And, with every passing week, we’re seeing more and more evidence that Poch has come on leaps and bounds in terms of rotating his squad and making in-game changes: Only the decision to rest Toby for the Arsenal PL game looks questionable, and even though that was a decision that obviously backfired, had Toby played in that game and not been available for subsequent games for any reason, we might not now be in the knock-out stages of the CL and five points clear of our selfie-loving immigrant neighbours, because he’s been as great as ever in all the games he’s played since. And there are still no guarantees playing Toby against Arsenal would have altered that result. As Taff pointed out on a previous bloeug, it’s not like we’ve never lost a game Toby has started in.

Elsewhere in the squad, Davies has upped his game at left-back and done a job for us in the middle when called upon. Skipp looked good in his full PL debut. Walker-Peters will not face sterner tests than he did against Barca and I felt he came through that okay, on the whole. Kane, as ever, is Kane, and Eriksen is Eriksen again after a slow start to the season: Son, too, has fully recovered from an understandable slow start. Even Rose seems to be getting back to his best. And Sissoko (if you turn away when you see he’s lining up to shoot) has continued his metamorphosis from whatever he was to whatever he is, with his performance against Barca underlining just how important he is becoming to us: Also, it was his willingness to attempt to run the ball between two defenders in Leicester’s box which created the space for Son to score the opener for us that night, with the move coming just a few moments after the excellent Dele Halli (™ – Antspurs) had caused havoc doing the same sort of thing on the opposite side of the Foxes area.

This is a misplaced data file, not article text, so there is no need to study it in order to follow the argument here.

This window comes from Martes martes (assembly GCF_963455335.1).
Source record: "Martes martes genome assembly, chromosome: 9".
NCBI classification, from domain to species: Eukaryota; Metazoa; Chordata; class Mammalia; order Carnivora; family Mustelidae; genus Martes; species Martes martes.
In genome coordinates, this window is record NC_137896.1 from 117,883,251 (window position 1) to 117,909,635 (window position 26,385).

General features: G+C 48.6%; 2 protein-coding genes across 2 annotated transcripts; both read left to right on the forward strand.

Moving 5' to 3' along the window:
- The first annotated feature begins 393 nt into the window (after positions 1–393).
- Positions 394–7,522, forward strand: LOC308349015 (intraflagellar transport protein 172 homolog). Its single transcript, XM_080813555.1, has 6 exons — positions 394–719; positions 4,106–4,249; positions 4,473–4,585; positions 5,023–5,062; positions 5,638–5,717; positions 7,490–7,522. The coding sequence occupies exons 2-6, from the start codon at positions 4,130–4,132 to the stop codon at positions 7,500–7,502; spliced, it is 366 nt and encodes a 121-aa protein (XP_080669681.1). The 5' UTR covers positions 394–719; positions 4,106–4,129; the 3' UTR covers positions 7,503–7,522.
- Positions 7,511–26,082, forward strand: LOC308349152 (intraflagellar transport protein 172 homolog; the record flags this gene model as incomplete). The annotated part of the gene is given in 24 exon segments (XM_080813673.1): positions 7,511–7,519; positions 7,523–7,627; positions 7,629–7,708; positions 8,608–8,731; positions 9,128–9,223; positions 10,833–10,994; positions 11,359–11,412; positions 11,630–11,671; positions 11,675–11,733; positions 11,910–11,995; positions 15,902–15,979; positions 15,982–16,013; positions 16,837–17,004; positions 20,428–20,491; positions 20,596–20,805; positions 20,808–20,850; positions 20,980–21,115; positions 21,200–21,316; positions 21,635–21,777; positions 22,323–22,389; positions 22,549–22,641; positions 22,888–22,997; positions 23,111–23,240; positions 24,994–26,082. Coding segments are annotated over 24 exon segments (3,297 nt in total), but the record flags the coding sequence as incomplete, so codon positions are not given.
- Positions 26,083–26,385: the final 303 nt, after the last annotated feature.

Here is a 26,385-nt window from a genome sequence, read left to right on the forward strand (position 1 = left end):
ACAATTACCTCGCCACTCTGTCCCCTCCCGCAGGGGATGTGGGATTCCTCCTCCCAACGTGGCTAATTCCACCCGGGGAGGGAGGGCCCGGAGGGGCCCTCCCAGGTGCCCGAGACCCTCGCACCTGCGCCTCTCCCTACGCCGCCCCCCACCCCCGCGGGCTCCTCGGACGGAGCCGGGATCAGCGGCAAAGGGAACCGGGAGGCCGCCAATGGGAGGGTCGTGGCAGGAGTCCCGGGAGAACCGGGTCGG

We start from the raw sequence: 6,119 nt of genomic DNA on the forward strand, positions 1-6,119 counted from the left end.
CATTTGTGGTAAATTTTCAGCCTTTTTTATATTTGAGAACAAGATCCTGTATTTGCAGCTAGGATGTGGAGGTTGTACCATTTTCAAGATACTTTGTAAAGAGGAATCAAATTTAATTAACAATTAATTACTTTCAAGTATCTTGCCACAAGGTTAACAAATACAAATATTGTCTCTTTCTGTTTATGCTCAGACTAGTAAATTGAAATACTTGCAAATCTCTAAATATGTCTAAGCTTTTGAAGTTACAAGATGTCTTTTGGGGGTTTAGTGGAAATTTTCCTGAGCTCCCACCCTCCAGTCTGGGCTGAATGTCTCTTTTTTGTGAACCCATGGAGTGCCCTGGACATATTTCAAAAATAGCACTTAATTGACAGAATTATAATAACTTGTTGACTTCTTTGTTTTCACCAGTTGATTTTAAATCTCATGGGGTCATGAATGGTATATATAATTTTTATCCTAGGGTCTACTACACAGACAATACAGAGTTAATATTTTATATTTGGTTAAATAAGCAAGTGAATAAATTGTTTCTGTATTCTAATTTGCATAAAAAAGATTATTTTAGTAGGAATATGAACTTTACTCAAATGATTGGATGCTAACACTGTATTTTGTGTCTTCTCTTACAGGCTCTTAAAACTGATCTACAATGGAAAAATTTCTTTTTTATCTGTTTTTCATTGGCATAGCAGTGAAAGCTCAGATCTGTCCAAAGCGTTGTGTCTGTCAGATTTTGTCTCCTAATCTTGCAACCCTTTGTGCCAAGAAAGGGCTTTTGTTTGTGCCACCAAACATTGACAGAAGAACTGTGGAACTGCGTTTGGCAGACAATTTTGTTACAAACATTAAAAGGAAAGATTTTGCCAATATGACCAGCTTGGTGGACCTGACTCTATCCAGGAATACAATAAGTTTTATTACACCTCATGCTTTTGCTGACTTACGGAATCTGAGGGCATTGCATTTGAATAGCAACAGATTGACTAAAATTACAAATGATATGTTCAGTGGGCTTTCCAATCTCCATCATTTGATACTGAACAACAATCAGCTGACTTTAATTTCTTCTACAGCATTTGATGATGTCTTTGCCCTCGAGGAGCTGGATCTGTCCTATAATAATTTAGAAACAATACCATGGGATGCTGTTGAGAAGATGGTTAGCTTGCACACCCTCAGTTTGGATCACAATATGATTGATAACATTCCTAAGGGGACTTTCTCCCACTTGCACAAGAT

Gazzaniga looks an upgrade on Vorm, too, though two acts of distribution on Wednesday made me wonder if it was Hugo in a Gazzaniga suit. And, talking of Hugo, he’s been looking much more solid for us lately, which, maybe, is down to the fact Gazzaniga has put in strong performances each time he’s been handed the gloves, finally applying some pressure to our esteemed number one, who, for me, is still our number one and still one of the best in the league.